a memorial for all wars: the Polynational War Memorial


Third Chinese Warlord War

Also called: Anti-Fengtian War

Years: 1925-1926
Battle deaths: 1,000 [1]

Nation(s) involved and/or conflict territory [note]

Published: 2014-08-03 23:04:51 | Updated: 2014-08-03 23:30:07
The Anti-Fengtian War (Fan Feng Zhan Zheng, 反奉战争) was the last major civil war within the Republic of China’s northern Beiyang government prior to the Northern Expedition. It lasted from November 1925 to April 1926 and was waged by the Guominjun against the Fengtian clique and their Zhili clique allies. The war ended with the defeat of the Guominjun and the end of the provisional executive government. The war is also known as either Guominjun-Fengtian War or the Third Zhili-Fengtian War.

In October 1925, Guo Songling, a division commander of the Fengtian clique, defected to Feng’s Guominjun clique. From November 22 he began to lay siege to Mukden, the capital city of his former Fengtian master. Chiang Kai-shek sought to convince Sun Chuanfang to also defect, though to the Kuomintang. Sun, who was affiliated with Wu Peifu’s Zhili clique, was a popular target to woo; having recently fought against Zhang’s armies, he was openly unhappy about his enforced alliance with the Fengtian clique. Sun, however, refused and executed Chiang’s emissaries. Chiang retaliated in turn by executing Sun’s envoys.

A power struggle was also taking place among the key figures in the KMT. Wang Jingwei, Chiang Kai-shek’s rival for absolute control over the Nationalist Party, proposed sending Chiang to Feng’s Guominjun as an adviser. Chiang saw this as an attempt to detach him from his Whampoa power base and declined.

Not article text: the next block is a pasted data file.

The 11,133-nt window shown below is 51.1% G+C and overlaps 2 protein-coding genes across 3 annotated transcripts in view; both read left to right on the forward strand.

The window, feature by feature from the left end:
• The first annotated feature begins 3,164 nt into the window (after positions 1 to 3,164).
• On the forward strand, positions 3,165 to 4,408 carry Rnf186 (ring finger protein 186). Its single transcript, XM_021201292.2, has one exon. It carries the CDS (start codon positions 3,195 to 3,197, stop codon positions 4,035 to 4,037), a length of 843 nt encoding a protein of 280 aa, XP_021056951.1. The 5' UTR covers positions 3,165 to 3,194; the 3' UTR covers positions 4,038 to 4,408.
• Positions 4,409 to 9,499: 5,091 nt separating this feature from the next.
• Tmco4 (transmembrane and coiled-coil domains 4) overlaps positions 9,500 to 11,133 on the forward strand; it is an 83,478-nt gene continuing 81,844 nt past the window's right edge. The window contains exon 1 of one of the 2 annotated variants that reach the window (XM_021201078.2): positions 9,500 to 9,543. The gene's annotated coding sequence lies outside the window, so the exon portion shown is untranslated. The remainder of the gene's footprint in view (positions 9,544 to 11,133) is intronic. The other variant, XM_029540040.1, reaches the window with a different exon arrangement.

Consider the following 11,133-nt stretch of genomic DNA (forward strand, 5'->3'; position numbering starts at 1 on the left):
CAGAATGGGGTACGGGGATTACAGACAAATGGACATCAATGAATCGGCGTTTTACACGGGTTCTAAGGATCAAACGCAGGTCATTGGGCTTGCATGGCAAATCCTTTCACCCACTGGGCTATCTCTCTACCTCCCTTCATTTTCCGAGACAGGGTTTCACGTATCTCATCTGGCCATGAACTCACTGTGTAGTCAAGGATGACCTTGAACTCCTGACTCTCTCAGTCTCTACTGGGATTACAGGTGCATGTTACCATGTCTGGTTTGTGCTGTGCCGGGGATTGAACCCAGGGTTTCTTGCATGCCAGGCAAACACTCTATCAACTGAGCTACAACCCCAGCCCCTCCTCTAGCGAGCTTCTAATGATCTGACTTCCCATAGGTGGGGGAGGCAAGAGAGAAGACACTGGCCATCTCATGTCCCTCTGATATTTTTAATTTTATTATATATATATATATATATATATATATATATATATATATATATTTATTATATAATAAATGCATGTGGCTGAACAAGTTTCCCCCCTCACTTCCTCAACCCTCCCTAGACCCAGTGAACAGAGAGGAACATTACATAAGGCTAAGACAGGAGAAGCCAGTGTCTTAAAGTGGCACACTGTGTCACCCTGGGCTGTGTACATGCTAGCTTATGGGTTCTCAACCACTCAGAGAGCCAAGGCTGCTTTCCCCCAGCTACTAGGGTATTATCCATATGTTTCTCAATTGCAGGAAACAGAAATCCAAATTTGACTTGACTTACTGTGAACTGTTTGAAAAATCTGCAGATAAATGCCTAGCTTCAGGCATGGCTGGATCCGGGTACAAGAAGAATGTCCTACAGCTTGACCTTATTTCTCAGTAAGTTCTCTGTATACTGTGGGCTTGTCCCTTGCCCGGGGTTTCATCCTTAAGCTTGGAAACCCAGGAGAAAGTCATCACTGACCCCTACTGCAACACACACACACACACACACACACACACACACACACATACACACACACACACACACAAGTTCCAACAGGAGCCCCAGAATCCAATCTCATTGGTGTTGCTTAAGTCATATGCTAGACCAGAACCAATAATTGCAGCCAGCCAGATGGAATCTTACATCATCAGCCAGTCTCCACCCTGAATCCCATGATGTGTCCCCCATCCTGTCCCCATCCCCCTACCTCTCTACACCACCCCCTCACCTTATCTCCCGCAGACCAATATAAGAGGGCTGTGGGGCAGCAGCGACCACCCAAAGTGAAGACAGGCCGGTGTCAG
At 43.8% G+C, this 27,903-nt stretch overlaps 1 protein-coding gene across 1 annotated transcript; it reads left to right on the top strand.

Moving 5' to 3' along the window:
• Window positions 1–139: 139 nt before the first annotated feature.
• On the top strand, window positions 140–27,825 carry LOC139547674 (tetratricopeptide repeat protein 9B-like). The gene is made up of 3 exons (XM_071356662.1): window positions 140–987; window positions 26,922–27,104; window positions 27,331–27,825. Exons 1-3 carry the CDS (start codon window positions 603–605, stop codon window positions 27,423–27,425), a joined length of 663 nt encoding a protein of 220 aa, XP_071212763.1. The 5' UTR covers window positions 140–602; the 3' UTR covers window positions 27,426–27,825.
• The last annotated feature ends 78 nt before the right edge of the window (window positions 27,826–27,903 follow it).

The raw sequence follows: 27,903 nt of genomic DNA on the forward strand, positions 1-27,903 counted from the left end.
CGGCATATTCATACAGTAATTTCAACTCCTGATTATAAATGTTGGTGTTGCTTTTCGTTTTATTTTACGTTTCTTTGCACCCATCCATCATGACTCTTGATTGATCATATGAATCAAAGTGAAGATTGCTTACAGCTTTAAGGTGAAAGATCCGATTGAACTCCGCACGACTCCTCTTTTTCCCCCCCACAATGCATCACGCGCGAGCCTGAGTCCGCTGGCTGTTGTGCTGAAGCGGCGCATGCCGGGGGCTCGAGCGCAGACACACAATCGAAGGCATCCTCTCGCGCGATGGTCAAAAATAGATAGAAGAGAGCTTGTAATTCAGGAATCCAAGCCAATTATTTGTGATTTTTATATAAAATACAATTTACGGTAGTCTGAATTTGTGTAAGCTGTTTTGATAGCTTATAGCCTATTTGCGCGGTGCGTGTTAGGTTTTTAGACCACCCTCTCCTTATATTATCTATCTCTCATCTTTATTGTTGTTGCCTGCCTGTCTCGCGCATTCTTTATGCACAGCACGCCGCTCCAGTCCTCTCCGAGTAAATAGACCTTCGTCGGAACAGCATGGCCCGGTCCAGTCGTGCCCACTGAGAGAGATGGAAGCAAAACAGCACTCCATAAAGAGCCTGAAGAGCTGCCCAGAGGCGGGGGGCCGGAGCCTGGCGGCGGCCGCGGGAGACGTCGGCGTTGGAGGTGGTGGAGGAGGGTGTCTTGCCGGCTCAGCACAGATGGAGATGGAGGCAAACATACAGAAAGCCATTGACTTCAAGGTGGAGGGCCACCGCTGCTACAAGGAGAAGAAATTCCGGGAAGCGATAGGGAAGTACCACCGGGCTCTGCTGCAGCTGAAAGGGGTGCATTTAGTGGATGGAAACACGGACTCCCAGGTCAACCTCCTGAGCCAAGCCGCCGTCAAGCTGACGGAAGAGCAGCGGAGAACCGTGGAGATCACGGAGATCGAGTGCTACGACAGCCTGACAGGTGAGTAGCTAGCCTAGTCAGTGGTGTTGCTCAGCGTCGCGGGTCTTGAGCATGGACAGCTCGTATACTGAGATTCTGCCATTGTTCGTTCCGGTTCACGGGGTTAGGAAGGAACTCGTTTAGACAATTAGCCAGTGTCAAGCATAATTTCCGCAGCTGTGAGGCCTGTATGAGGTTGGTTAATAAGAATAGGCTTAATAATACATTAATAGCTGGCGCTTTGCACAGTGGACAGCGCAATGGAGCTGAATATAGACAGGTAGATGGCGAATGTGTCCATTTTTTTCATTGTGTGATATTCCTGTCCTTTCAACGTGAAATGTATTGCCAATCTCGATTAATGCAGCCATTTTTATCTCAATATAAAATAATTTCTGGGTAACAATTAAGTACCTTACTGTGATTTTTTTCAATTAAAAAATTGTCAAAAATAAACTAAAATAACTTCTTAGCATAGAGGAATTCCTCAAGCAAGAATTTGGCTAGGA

On December 24, in a stunning reversal of fortune, Guo’s siege of Mukden was lifted and he was killed. The Guominjun began hemorrhaging soldiers, both from fighting and desertion, as it tried to hold off the combined armies of Wu Peifu, Zhang Zuolin, Li Jinglin and Zhang Zongchang. In January, Feng resigned as a warlord and moved to the Soviet Union to study. Japan supported Zhang’s forces, directly providing air and naval support. During an artillery attack on Guominjun forces, civilians were killed, leading to protests in Beiping and the March 18 Massacre. Though Duan expressed his remorse at the brutal suppression of the protests, the Guominjun removed him from office the next month.

In April, and in order to appease the Zhili clique, the Guominjun released the deposed ex-president Cao Kun, who had been put under arrest by Feng in 1923. Wu did not respond. The Young Marshal, Zhang Xueliang, had his army occupy the capital with Wu’s troops arriving a little later. They sacked the capital causing much chaos and leading to the collapse of much of the Beiyang government’s bureaucracy. It would not fully recover until its occupation by the Nationalists in 1928.

Guominjun troops tried to flee through Shanxi, but the Shanxi clique led by Yan Xishan maintained a very strict neutrality policy and attacked any soldiers that encroached their borders. Yan, an ex-Tongmenghui member, was sympathetic with the Guominjun but did not want his province drawn into civil war. He would go on side with Feng during the Northern Expedition and Central Plains War.

Source: Wikipedia, published under the GNU FDL. Retrieved 2014-08-03


Notes on fatalities

[1] Battle deaths: Correlates of War, Intra-State War Data v4.1 #698 - fatalities unknown

More about sources


NOTE! Nation data for this war may be inconlusive or incomplete. In most cases it reflects which nations were involved with troops in this war, but in some it may instead reflect the contested territory.



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